Crystal ball gazing is a tricky, sometimes futile, endeavor. No one knows what the future holds, but there are consistent scenarios emerging that are being debated by industry leaders as they try to foretell and outsmart key market catalysts expected to ripple across the biopharma sector in 2020. With insights from executives, investors and consultancies, as well as our own experts, In Vivo can paint a picture of biopharma wins and woes expected in the new year and new decade.
Drug pricing and access issues expose the pharmaceutical sector especially acutely to calls for companies to meet ethical and social goals, alongside commercial ones. Digital is up-ending pharma’s processes, its workplaces and its consumers. R&D productivity is spluttering. Amid this turmoil, CEOs highlight company culture – the way an organization behaves – as a crucial ingredient for success. But what is a “right” culture? Organizational culture is neither static nor singular. It is continuously influenced by acquisitions, markets, new technologies and new generations. And pharma’s history suggests that culture change cannot happen without sufficient people change.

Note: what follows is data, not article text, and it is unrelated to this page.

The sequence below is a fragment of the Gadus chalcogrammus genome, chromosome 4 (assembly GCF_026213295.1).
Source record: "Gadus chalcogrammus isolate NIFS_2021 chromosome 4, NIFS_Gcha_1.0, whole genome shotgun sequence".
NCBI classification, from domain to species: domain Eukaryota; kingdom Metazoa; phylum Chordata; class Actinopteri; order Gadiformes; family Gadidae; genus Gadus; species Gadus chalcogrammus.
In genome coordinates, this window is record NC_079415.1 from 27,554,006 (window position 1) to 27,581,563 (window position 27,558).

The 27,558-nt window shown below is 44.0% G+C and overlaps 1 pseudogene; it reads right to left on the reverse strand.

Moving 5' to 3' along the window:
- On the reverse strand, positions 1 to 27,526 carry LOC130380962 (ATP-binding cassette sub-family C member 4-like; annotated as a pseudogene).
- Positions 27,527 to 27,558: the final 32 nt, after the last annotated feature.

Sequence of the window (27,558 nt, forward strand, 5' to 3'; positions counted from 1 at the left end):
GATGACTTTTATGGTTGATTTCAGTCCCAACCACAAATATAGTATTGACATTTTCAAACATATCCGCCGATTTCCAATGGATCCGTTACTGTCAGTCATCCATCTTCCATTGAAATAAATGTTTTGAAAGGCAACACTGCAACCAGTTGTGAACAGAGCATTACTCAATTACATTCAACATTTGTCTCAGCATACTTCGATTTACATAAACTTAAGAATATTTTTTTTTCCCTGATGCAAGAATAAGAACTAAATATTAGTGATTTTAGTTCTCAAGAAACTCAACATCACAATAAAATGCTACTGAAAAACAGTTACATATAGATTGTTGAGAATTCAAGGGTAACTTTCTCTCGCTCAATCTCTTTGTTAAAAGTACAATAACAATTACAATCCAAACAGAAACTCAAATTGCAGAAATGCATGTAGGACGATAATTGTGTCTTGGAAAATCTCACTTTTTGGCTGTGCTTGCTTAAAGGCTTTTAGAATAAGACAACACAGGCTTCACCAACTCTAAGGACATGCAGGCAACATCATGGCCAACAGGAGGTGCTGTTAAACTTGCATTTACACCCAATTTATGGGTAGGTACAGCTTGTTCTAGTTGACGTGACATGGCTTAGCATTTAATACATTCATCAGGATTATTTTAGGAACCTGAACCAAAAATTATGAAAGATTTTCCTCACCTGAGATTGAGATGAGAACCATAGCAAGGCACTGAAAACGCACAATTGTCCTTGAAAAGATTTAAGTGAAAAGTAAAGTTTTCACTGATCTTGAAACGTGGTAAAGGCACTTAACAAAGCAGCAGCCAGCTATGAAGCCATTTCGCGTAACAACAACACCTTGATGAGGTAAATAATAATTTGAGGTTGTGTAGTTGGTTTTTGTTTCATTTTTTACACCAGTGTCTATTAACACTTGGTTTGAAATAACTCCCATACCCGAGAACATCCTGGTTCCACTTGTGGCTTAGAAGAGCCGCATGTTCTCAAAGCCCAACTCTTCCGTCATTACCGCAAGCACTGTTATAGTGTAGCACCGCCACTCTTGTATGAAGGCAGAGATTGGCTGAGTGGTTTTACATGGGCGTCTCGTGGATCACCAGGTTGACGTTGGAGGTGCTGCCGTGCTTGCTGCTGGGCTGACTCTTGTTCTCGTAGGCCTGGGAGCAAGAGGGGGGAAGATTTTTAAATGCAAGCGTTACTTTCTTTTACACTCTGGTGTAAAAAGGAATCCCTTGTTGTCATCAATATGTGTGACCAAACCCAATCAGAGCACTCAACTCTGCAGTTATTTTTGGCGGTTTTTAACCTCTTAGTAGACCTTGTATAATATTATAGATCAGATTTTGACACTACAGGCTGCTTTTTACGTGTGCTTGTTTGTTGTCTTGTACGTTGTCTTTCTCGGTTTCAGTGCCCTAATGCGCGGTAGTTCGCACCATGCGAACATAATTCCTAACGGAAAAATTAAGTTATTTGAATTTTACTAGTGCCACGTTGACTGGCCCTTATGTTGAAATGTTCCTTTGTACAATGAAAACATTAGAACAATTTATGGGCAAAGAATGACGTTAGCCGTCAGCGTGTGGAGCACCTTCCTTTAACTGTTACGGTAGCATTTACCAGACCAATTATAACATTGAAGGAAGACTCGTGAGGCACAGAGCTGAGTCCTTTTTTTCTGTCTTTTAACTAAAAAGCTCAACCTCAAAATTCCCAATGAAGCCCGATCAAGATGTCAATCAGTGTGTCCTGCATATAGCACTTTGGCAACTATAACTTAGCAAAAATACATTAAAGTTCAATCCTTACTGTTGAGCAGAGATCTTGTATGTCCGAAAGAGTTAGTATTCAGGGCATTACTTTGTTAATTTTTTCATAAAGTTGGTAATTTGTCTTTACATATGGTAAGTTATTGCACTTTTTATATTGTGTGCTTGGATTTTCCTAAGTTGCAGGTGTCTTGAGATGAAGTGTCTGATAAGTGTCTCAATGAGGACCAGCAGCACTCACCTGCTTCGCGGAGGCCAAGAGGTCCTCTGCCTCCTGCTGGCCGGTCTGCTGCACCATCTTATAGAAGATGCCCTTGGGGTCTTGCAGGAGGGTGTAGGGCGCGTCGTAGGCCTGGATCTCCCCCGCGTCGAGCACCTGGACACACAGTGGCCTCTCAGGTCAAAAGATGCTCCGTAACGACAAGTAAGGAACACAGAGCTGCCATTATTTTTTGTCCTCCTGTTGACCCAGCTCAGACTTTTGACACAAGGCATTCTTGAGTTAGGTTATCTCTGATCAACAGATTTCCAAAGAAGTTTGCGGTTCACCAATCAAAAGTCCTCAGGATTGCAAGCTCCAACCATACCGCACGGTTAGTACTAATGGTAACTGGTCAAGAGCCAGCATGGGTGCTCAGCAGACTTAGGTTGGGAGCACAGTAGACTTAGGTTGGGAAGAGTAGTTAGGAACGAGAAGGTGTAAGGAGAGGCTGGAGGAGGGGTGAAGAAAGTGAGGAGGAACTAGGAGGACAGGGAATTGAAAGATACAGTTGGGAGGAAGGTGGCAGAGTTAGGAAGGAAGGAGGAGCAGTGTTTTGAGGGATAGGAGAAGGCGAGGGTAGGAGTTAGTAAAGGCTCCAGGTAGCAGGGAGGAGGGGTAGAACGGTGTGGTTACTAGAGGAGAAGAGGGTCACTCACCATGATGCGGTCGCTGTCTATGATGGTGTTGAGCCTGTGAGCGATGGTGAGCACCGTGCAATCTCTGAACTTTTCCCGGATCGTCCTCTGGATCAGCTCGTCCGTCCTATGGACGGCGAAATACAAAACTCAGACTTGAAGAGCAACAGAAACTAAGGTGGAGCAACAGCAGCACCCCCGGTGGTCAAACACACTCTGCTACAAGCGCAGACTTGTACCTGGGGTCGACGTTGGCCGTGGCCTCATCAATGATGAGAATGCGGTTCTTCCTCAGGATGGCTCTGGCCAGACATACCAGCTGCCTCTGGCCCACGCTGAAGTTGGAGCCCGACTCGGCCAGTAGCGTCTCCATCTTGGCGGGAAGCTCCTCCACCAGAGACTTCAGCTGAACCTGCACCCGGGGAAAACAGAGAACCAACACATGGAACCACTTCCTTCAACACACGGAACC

The best-seller rankings today are testament to the great success of antibody drug technology developed at the end of the last century, and contrast with the dominance of primary care small molecule drugs that powered big pharma in previous decades. But where did these drugs come from – and where are they going?
Acquisitions and licensing are core to pharma and big biotech growth as pipelines thin and assets lose patent protection. Looking back at significantly sized acquisitions over just five years reveals that half of 2014’s acquisitions can already be judged as outright failures or, at best, questionable. But some lessons can be learned from dud deals.
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